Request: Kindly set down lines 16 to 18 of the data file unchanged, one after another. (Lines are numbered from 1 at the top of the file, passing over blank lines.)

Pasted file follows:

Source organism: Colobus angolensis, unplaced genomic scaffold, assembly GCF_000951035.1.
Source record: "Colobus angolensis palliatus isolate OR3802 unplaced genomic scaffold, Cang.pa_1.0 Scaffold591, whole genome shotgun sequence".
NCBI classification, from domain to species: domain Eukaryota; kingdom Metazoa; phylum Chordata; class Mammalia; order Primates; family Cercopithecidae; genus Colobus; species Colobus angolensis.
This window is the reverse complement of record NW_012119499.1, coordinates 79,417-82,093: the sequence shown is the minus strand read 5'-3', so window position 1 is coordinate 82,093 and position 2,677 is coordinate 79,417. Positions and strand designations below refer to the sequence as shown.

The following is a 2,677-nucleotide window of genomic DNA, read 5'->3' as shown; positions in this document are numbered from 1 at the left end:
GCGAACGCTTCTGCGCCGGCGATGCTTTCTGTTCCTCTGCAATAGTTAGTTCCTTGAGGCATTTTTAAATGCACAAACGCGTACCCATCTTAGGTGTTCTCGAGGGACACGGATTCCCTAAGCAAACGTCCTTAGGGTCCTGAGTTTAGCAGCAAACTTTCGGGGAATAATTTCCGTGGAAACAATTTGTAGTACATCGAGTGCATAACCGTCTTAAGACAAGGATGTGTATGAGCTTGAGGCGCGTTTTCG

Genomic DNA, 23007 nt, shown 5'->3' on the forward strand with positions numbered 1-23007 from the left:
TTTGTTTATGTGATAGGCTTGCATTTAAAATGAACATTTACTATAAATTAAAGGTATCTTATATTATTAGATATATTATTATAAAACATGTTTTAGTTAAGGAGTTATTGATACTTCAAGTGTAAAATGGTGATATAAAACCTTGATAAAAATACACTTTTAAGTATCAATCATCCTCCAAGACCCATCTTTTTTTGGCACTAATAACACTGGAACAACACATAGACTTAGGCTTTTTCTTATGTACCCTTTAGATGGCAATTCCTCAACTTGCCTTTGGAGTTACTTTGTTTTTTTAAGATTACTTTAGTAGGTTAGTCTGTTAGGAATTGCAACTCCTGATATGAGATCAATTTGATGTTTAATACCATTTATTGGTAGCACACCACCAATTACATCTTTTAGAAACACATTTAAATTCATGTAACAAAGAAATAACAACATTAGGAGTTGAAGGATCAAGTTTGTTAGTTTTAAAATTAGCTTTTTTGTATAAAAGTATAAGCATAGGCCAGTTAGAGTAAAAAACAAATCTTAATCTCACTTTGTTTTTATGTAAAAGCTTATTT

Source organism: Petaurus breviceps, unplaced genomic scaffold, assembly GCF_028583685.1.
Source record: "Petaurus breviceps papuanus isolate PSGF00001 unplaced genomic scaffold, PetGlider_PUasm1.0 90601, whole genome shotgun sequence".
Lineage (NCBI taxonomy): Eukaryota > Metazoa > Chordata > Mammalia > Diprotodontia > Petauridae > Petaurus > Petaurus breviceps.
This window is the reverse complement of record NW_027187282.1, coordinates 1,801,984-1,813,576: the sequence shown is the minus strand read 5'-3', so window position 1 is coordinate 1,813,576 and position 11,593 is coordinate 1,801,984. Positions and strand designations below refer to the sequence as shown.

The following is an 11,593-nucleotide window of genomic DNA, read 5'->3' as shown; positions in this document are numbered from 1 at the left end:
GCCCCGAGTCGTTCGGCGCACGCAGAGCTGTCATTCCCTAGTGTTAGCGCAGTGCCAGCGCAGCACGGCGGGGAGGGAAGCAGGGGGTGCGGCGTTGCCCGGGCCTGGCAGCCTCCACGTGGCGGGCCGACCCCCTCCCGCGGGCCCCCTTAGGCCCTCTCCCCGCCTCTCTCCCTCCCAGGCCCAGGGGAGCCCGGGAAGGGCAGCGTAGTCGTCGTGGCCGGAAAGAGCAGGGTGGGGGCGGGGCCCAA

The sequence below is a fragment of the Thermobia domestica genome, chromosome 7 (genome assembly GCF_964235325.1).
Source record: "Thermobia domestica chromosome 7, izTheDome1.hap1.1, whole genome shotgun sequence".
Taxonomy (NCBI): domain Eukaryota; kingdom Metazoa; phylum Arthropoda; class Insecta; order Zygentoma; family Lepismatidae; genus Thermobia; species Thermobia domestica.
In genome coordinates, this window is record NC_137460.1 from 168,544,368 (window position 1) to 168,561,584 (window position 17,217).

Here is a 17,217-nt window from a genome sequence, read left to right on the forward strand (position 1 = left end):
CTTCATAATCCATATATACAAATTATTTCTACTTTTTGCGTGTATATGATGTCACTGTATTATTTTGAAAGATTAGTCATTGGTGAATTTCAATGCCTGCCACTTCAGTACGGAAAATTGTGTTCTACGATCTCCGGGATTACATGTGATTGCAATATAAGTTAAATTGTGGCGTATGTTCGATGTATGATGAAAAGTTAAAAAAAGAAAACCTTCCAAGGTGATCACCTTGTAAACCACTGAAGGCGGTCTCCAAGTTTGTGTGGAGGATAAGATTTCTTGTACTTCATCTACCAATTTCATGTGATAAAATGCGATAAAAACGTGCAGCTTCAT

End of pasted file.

Source record: "Thermobia domestica chromosome 7, izTheDome1.hap1.1, whole genome shotgun sequence".
Taxonomy (NCBI): domain Eukaryota; kingdom Metazoa; phylum Arthropoda; class Insecta; order Zygentoma; family Lepismatidae; genus Thermobia; species Thermobia domestica.
In genome coordinates, this window is record NC_137460.1 from 168,544,368 (window position 1) to 168,561,584 (window position 17,217).